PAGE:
Betül Durmuş is a PhD candidate at Koç University Public Law programme

This blog post surveys the key findings of our Reader of Top Fifty Cases on the effects of international human rights law (IHRL) on international investment law (IIL). These two branches have the potential to interrelate mainly in two ways. First, the protection afforded to foreign investors in the IIL regime can intersect with the rights protected in the IHRL regime. In particular, the national treatment standard, the investor’s right to protection from denial of justice and the protection from unlawful expropriation correspond to the prohibition on discrimination, the right to fair trial and the right to property.  Second, the conduct of foreign investments may have detrimental impact on the rights of the population in the host countries. In that respect, the obligation of the host state to respect and protect human rights may clash with the obligations arising from the IIL regime. While the first type of interrelation signals to a possible convergence between these two regimes regarding the rights of the investors, the latter brings a competition between the obligations deriving from them (see “Regime Interaction” and “Fragmentation” sections of the Bibliography, p. 27-28).

The practice of the investment tribunals confirms the close relationship between these two regimes. The tribunals face human rights claims brought by the investors, the host states, or the third parties (see Petersmann & Kube, 2016), and are asked to choose whether to keep IIL regime isolated from IHRL or to treat them together. Although the tribunals mostly refrained from responding to the human rights claims, the recent case-law shows that they can indeed welcome and apply human rights standards (see Yilmaz-Vastardis, 2017).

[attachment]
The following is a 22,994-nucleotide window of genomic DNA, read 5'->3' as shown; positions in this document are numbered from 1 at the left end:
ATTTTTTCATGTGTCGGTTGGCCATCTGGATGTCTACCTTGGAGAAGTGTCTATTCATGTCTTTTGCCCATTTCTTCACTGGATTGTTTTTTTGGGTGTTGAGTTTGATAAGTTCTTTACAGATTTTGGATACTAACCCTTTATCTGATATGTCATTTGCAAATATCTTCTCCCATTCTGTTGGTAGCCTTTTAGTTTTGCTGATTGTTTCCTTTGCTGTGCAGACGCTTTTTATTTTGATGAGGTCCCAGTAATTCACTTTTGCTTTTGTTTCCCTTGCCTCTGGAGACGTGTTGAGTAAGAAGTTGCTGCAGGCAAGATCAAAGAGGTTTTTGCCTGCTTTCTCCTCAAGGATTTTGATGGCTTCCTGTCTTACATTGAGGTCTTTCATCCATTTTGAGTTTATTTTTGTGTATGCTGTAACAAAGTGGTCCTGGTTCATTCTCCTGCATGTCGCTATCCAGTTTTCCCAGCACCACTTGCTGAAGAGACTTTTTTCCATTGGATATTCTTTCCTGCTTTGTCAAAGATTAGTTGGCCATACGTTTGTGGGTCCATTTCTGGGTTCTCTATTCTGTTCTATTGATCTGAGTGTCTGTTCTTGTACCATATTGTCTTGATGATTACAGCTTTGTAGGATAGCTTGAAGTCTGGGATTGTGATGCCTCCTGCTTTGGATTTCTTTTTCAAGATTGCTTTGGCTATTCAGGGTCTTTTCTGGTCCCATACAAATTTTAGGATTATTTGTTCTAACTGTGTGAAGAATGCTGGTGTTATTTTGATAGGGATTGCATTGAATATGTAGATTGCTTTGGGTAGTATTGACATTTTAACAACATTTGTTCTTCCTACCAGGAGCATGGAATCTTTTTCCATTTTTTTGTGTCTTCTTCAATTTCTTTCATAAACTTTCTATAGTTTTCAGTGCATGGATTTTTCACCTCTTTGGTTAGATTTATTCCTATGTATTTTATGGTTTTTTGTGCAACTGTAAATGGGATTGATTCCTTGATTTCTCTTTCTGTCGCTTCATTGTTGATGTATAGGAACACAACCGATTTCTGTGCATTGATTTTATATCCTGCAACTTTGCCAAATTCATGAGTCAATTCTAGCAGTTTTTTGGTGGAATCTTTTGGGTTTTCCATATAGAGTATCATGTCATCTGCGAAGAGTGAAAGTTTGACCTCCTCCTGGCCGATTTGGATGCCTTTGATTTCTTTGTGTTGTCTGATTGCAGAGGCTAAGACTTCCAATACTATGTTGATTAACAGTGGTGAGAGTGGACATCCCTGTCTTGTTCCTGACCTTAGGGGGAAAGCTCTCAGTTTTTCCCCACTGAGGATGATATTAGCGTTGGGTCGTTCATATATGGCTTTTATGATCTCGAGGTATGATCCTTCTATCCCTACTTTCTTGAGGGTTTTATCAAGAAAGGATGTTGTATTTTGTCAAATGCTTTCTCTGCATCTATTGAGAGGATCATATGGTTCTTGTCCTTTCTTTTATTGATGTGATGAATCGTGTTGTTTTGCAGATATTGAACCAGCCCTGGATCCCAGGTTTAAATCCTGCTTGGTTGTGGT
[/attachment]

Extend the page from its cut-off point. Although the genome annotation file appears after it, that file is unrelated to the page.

The general tendency of the tribunals to disregard human rights issues does not mean that IIL is completely isolated from IHRL. Even in cases where none of the parties invoke human rights, tribunals can turn to IHRL for interpretative purposes. By doing so, they accept the guidance of IHRL and fill in the gaps in IIL standards. To that end, investment tribunals have made references to the case-law of the European Court of Human Rights (ECtHR), the United Nations human rights treaties, and the work of the United Nations quasi-judicial bodies.

In this blog post, I first discuss whether human rights-based arguments can survive in investment law. Second, I turn to the role of the IHRL as the interpretive guide for the self-development of IIL.